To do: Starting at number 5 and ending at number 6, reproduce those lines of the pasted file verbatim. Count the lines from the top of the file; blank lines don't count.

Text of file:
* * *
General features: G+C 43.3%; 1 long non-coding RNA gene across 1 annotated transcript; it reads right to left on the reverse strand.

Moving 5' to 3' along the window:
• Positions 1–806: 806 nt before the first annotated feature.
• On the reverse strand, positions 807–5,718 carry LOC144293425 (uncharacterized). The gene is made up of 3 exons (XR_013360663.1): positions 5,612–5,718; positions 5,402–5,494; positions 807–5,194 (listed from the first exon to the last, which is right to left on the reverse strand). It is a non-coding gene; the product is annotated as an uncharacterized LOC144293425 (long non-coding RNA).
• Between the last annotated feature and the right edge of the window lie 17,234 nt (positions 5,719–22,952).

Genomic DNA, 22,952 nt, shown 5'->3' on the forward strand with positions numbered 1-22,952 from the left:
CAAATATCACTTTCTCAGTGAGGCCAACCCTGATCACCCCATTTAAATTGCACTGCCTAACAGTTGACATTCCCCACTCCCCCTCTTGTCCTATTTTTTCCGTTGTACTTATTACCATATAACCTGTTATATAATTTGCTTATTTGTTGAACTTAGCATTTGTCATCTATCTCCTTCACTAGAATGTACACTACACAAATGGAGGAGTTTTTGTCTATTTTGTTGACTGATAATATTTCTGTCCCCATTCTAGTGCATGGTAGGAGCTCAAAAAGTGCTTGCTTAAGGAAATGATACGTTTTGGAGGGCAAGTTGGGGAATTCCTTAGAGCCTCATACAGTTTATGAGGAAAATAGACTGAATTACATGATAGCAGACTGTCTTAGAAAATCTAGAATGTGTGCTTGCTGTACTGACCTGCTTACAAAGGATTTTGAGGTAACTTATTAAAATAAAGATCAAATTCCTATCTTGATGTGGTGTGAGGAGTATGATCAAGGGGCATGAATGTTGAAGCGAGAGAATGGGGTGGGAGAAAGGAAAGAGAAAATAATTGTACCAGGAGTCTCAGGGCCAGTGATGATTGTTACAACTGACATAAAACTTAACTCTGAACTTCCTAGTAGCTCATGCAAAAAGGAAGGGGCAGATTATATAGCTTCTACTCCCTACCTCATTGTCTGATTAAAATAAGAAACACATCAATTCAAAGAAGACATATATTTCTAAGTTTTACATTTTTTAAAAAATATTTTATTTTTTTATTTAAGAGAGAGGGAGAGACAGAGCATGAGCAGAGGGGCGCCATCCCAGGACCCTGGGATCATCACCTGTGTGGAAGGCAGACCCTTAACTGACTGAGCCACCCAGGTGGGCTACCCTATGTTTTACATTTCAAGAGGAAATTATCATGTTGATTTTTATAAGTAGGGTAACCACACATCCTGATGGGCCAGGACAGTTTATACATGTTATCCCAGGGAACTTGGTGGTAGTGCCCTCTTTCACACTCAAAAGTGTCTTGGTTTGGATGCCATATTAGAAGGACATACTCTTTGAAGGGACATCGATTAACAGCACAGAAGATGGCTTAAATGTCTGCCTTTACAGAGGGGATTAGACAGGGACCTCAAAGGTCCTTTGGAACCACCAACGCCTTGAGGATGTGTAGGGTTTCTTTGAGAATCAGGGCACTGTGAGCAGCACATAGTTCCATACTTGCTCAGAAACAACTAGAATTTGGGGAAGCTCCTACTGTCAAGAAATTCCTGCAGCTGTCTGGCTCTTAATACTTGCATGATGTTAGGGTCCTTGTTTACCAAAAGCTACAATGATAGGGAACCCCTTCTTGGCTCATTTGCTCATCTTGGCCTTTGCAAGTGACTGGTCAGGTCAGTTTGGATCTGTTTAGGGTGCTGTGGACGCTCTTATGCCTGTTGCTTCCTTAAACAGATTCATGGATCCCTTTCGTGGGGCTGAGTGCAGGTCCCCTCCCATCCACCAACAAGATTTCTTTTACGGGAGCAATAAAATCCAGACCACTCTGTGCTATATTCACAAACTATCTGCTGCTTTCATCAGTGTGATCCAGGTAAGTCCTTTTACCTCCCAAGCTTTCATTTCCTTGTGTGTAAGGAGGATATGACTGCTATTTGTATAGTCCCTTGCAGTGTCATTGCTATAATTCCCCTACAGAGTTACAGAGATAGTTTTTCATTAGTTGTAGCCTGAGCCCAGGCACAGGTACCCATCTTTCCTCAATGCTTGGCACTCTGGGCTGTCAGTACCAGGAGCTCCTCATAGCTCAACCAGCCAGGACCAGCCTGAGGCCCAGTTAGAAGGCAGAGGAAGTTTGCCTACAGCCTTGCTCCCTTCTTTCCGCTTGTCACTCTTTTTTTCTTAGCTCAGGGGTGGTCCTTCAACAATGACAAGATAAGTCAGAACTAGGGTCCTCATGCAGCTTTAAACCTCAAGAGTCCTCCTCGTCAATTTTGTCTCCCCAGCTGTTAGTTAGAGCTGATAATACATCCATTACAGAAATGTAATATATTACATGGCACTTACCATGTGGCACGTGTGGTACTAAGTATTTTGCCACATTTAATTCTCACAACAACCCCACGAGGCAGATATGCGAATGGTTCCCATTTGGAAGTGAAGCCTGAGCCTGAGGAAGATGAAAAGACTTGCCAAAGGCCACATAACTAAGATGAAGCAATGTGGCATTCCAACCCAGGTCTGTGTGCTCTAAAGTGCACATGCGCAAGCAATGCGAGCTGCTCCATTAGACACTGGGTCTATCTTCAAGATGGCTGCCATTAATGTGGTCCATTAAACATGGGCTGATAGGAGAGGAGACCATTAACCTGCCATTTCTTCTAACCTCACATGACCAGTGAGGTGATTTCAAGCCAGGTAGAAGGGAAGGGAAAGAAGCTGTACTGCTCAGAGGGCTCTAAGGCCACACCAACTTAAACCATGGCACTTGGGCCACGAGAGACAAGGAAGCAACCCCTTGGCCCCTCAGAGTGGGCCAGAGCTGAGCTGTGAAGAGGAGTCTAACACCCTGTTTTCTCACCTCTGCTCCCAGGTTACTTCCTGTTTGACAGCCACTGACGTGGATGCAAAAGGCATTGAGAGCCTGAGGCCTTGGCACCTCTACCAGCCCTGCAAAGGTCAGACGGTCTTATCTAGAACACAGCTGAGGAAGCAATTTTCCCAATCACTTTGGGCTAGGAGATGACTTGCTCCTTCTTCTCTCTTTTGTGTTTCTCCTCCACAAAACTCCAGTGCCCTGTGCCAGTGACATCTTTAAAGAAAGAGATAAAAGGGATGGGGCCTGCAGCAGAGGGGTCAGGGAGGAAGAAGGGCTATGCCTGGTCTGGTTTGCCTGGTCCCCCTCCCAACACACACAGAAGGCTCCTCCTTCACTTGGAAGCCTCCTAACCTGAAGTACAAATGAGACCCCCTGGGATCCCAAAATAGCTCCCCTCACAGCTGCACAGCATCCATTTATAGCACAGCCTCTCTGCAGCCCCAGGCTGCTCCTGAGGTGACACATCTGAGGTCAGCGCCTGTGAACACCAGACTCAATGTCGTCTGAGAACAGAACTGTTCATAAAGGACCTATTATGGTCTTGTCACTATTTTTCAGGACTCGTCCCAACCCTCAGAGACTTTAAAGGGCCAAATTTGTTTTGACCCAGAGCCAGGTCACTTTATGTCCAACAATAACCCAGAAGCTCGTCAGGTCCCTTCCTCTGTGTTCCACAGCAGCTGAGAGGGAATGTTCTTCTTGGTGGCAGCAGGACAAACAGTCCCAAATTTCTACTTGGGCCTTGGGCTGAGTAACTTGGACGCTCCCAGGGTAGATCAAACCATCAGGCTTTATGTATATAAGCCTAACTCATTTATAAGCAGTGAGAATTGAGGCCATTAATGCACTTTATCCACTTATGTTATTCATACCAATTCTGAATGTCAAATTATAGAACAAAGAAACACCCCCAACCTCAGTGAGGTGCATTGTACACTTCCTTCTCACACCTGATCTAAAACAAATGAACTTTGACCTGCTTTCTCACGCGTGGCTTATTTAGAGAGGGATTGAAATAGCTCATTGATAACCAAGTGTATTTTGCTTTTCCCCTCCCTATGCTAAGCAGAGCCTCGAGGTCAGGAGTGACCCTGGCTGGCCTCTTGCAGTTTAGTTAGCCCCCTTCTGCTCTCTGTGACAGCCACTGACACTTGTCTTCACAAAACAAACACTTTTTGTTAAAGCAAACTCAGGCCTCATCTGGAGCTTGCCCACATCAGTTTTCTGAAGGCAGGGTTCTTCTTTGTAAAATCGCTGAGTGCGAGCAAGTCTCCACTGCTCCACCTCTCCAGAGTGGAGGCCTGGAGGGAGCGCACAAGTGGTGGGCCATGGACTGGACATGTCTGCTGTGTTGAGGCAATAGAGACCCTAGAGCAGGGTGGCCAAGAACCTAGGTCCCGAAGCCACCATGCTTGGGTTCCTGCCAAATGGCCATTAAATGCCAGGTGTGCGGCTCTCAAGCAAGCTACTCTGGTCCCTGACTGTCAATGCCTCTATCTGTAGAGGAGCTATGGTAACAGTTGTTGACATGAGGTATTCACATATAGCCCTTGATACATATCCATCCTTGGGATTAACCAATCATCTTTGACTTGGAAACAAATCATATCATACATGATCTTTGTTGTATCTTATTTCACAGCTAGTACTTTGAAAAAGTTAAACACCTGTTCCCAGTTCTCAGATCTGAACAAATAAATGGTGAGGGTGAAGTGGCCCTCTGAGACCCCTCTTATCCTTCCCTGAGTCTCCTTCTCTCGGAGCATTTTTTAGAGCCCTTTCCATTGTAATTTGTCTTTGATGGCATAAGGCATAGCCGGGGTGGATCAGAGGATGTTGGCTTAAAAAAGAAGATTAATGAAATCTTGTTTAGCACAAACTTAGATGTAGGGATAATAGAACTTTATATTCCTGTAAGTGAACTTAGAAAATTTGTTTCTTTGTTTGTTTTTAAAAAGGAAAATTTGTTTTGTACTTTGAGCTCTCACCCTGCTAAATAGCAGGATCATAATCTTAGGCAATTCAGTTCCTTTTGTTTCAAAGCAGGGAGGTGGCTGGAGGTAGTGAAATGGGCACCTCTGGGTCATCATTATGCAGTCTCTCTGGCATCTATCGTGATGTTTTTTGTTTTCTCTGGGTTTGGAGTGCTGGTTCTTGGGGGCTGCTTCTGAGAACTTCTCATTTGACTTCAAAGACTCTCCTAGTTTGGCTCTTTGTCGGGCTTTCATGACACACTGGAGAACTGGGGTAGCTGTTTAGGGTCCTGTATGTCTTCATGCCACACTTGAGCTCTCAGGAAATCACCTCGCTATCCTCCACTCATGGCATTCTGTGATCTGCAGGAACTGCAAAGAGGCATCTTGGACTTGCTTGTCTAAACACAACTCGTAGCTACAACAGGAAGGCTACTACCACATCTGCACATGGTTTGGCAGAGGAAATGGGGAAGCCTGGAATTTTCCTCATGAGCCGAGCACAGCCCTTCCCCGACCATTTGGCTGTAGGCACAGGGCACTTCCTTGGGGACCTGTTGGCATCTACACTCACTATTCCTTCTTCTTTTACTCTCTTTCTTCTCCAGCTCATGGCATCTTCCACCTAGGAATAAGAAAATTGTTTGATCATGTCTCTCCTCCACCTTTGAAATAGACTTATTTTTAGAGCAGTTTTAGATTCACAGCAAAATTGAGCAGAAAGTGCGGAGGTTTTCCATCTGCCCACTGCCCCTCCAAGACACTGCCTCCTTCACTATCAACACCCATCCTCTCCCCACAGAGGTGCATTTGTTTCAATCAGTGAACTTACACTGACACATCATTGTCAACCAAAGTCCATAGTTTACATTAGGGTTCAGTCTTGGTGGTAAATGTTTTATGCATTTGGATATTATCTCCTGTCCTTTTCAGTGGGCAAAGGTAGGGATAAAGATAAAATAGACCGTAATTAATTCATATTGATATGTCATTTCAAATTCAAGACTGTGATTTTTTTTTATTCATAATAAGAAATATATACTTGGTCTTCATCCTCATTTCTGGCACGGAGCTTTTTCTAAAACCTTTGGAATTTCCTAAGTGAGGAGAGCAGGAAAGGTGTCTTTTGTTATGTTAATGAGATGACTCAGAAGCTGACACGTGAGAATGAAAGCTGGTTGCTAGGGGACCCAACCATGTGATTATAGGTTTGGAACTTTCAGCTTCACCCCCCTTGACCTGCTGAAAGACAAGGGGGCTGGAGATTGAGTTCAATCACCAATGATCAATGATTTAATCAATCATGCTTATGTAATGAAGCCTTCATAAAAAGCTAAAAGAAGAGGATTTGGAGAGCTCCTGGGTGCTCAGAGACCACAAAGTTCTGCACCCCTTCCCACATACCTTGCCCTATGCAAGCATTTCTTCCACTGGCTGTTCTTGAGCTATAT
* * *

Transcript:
• Between the last annotated feature and the right edge of the window lie 17,234 nt (positions 5,719–22,952).

Genomic DNA, 22,952 nt, shown 5'->3' on the forward strand with positions numbered 1-22,952 from the left: